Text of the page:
About this course
Six years after the premiere of Beethoven’s monumental Ninth Symphony, composer Hector Berlioz sought to make use of the symphonic genre, but on his own terms. Indeed, he wrote not only a five-movement symphony, but also a narrative program to accompany and explain the symphony.
This music course introduces students to the music and programmatic elements of Berlioz’s Symphonie Fantastique, illuminating a new direction for nineteenth-century music. The course’s grand finale is a live performance of the entire symphony by the Harvard Radcliffe Orchestra.
Harvard’s Thomas Forrest Kelly (Morton B. Knafel Professor of Music) guides learners through Berlioz’s Symphony Fantastique,, highlighting Berlioz’s compostional process, his innovative orchestration, and the reception of his controversial piece of narrative instrumental music.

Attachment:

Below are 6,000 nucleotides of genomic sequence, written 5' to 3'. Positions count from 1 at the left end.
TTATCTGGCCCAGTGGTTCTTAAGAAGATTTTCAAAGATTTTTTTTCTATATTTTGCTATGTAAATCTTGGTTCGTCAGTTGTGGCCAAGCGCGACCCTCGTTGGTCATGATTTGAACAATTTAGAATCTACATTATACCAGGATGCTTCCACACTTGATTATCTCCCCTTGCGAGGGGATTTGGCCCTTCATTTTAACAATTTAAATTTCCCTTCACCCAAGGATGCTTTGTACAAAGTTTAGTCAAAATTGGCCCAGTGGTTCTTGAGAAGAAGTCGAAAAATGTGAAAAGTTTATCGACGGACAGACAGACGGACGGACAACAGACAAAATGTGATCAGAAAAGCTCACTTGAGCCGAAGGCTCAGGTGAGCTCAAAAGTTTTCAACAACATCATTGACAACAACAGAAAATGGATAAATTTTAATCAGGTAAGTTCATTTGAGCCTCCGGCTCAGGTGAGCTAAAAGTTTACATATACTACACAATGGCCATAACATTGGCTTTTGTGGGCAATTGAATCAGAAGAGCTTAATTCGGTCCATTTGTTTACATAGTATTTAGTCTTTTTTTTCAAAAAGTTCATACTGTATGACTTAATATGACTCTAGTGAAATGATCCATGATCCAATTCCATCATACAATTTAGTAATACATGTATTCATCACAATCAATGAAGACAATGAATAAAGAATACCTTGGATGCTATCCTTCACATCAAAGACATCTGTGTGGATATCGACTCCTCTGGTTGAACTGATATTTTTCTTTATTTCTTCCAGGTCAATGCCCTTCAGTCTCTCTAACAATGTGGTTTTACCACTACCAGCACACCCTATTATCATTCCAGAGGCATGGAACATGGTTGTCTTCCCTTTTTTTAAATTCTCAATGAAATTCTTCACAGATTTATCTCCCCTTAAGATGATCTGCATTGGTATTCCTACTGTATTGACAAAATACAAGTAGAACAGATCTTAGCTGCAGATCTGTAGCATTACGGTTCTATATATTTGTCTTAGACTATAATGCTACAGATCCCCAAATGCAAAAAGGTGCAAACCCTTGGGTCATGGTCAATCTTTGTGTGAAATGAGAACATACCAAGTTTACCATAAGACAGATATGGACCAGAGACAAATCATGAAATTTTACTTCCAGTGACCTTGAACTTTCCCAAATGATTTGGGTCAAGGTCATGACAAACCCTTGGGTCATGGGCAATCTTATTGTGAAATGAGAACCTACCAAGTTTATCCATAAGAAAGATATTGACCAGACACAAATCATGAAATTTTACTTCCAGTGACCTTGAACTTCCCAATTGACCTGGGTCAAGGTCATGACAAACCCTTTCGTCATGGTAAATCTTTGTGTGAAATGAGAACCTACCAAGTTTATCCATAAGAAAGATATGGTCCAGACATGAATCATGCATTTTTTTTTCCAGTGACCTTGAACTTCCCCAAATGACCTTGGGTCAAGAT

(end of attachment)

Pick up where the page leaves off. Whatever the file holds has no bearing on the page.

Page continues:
You will learn the basics of Romantic musical style, Berlioz’s creative expansion of the standard orchestra, and the debates surrounding the idea of purely musical narrative in the 19th century.
Additional First Nights Modules:
Monteverdi's L'Orfeo and the Birth of Opera
Handel’s Messiah and Baroque Oratorio
Beethoven's "Ninth Symphony"
Berlioz’s Symphonie Fantastique and Program Music in the 19th Century
Igor Stravinsky’s The Rite of Spring: Modernism, Ballet, and Riots
What you'll learn
- Stylistic features of Romantic music, including program music
- Technical details of composition and orchestration in the 19th century
- Appreciate cultural context and performance circumstances of Berlioz’s Symphonie Fantastique
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